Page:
I suppose we should be thanking Luigi Brugnaro, the mayor of Venice. By exerting his political agenda, and denouncing the photography of Gianni Berengo Gardin, the brutal images of the big ships have been shared with indignation around the world. The exhibit has now opened at FAI Olivetti Negozio on Piazza San Marco, despite the mayor’s attempts to keep the photographs hidden. (versione italiana)
Brugnaro seems to be in denial.
When I asked him on twitter about the issue of mass tourism in Venice, he shot back: “non lascerò che alcuni “intellettuali da strapazzo” continuino a denigrare #Venezia dicendo di amarla.” Or in plain English, ” I will not let some “hack intellectuals” continue to denigrate Venice while saying he loves her. ”
It is now a badge of honor to be considered an intellectual hack by the mayor of Venice. We hacks see the devastation that the cruise ships and rampant tourism are causing. We see the inflated rents and illegal short-term rentals. We see the struggles of artisans, residents, and Venetian shopkeepers. We see the crowded calle and the disrespect. We see that the stones, which have existed for over 1,500 years are crumbling. Literally. This is not a metaphor for the loss of cultural integrity (hastened by the mayor’s misinformed proposition to sell the art work of Klimt and Chagall). The stones really are crumbling. Our steps, all 30 million of us that visit each year, are wearing down a city that can no longer sustain our love.
We are the foresti, the outsiders. Some of us come to Venice to replenish our souls, to experience her beauty, her food, and her art. We don’t buy cheap souvenirs and we don’t picnic on monuments. We search out artisans wherever we can find them. And we’ve become brokenhearted.
We‘re witnessing the demise of Venetian civilization. As the cruise ships exponentially grow in size and number, the residential population falls. Are there many contributing factors? Of course, but this inverse relationship epitomizes the issue.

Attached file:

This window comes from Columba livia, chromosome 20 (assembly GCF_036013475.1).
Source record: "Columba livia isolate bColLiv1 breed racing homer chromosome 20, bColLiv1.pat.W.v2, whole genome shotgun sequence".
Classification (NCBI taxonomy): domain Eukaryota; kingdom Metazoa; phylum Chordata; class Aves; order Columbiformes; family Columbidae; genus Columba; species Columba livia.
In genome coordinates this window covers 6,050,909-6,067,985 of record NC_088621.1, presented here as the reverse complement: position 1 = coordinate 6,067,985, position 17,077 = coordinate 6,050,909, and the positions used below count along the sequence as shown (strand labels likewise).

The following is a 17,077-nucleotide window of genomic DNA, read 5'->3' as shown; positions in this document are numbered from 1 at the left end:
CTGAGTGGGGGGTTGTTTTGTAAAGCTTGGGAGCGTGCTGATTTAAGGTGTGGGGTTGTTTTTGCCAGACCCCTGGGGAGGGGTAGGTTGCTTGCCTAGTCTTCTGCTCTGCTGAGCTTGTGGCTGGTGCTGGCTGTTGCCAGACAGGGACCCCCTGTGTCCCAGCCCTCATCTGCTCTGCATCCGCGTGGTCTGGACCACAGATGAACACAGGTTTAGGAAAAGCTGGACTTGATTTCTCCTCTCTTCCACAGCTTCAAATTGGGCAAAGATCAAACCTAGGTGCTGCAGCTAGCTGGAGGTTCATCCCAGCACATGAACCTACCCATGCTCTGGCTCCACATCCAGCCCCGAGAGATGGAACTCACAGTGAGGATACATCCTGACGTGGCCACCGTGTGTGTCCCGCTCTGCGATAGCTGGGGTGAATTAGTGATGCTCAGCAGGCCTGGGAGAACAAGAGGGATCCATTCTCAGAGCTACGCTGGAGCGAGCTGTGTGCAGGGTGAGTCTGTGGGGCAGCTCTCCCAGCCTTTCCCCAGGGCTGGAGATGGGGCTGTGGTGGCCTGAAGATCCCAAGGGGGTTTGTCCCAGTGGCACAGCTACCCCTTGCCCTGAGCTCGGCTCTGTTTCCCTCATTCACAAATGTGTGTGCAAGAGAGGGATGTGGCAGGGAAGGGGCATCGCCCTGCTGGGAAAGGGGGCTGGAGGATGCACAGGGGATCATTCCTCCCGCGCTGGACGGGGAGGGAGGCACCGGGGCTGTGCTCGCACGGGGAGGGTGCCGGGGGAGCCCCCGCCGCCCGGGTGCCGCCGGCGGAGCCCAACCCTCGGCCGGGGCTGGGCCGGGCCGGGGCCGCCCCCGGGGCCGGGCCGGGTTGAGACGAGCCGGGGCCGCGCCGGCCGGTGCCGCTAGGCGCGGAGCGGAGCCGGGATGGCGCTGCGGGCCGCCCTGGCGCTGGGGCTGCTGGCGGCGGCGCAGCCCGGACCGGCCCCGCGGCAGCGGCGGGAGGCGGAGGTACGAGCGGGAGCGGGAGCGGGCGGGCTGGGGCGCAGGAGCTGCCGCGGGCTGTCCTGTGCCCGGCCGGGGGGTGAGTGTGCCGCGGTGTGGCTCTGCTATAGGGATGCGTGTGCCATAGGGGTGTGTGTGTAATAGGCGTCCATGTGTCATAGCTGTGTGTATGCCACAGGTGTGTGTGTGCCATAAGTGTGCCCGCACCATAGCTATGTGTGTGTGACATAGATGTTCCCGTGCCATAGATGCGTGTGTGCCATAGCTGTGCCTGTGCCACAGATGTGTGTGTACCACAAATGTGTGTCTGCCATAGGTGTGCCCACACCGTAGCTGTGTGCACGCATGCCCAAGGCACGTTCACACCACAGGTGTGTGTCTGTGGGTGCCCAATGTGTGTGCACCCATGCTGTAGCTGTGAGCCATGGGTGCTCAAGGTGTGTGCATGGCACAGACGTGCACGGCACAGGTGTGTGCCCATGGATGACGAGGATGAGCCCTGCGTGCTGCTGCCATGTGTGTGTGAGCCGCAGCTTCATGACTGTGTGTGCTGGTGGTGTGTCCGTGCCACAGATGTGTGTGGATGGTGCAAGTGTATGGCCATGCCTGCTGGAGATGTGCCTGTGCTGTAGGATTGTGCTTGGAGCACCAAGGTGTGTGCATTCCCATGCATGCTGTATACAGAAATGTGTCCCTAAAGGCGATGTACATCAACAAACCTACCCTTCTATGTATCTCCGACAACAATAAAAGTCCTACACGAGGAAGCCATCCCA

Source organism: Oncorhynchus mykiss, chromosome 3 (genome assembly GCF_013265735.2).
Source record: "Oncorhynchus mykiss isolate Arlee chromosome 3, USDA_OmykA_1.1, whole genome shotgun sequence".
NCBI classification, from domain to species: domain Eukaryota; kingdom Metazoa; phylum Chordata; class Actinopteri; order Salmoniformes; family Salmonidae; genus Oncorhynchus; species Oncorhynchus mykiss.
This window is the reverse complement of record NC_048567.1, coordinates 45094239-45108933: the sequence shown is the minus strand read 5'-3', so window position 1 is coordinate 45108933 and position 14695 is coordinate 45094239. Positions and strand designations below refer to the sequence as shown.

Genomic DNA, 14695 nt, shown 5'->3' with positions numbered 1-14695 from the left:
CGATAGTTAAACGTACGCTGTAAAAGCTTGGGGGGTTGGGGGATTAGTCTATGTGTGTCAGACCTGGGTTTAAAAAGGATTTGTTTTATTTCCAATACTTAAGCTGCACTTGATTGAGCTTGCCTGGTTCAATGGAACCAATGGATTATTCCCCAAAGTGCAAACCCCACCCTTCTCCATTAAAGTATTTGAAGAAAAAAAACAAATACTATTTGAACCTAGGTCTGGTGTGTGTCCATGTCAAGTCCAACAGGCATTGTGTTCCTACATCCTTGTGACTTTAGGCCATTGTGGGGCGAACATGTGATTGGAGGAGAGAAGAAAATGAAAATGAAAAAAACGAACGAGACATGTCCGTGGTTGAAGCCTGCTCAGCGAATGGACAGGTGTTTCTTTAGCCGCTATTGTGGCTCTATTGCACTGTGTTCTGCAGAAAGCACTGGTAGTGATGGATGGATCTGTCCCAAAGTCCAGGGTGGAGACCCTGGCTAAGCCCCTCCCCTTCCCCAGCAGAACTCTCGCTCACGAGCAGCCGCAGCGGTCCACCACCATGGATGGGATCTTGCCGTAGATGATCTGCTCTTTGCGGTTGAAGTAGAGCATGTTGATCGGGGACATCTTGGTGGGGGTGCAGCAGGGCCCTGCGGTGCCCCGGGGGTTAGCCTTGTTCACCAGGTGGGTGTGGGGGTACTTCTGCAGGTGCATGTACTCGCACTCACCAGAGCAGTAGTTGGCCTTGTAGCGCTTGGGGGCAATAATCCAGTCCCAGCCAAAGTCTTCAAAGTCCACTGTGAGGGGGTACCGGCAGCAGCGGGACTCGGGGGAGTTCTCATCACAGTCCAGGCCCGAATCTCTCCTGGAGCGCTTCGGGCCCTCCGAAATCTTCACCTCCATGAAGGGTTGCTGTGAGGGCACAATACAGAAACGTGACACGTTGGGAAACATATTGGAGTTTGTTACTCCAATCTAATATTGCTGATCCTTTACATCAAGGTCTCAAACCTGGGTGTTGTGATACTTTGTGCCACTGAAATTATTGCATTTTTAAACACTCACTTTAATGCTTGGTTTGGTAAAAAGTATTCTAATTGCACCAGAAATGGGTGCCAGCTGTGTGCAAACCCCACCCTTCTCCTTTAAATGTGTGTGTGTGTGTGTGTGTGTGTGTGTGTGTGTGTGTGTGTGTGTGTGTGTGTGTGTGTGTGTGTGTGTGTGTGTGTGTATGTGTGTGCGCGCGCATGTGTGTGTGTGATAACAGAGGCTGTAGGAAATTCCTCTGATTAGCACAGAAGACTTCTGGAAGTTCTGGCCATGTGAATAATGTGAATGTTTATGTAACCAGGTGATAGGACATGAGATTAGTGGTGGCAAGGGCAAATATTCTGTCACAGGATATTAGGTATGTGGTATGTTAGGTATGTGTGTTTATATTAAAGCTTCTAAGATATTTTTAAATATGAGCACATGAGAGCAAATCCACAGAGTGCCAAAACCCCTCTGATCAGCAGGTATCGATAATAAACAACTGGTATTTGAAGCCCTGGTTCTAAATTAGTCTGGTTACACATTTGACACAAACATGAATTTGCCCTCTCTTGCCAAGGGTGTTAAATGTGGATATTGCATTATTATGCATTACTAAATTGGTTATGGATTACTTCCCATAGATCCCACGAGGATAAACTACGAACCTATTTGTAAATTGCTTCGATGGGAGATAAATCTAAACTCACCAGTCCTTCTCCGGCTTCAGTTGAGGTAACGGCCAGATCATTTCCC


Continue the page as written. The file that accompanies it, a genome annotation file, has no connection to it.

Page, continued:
When Calvino’s Marco Polo was describing Venice to the Kublai Kahn, he explained, “Without stones there is no arch.” Without Venetians, there will be no Venice. How can we, the people who are privileged to cross your bridges in our lifetime, help stop the exodus?
“How can we, who are the privileged who cross your bridges, held stop the exodus”? We can certainly encourage our own fellow world citizens and our political representatives, the latter who share EU and international culture/heritage committees with their Italian counterparts, to suggest
A) that cruise ships be banned from the fragile Venetian lagoon due to the ecological/architectural damage they inflict
b) that as an emergency measure to stop the exponential growth of tourism (c25 million tourists in 2015) a system of “timed” and limited tourist bookings be considered, as already exist for high demand, fragile monument or popular exhibit visits. (I was in Rome recently and access to the recently opened, House if Augustus/Livia is only permitted in small, booked tour groups to limit damage to the fragile frescoes, etc) Limiting the numbers of tourists to Venice – an international lottery? – especially between April- September would ease the physical pressure on the city’s infrastructure and resources and on Venetians, hopefully slowing down their migration to the mainland.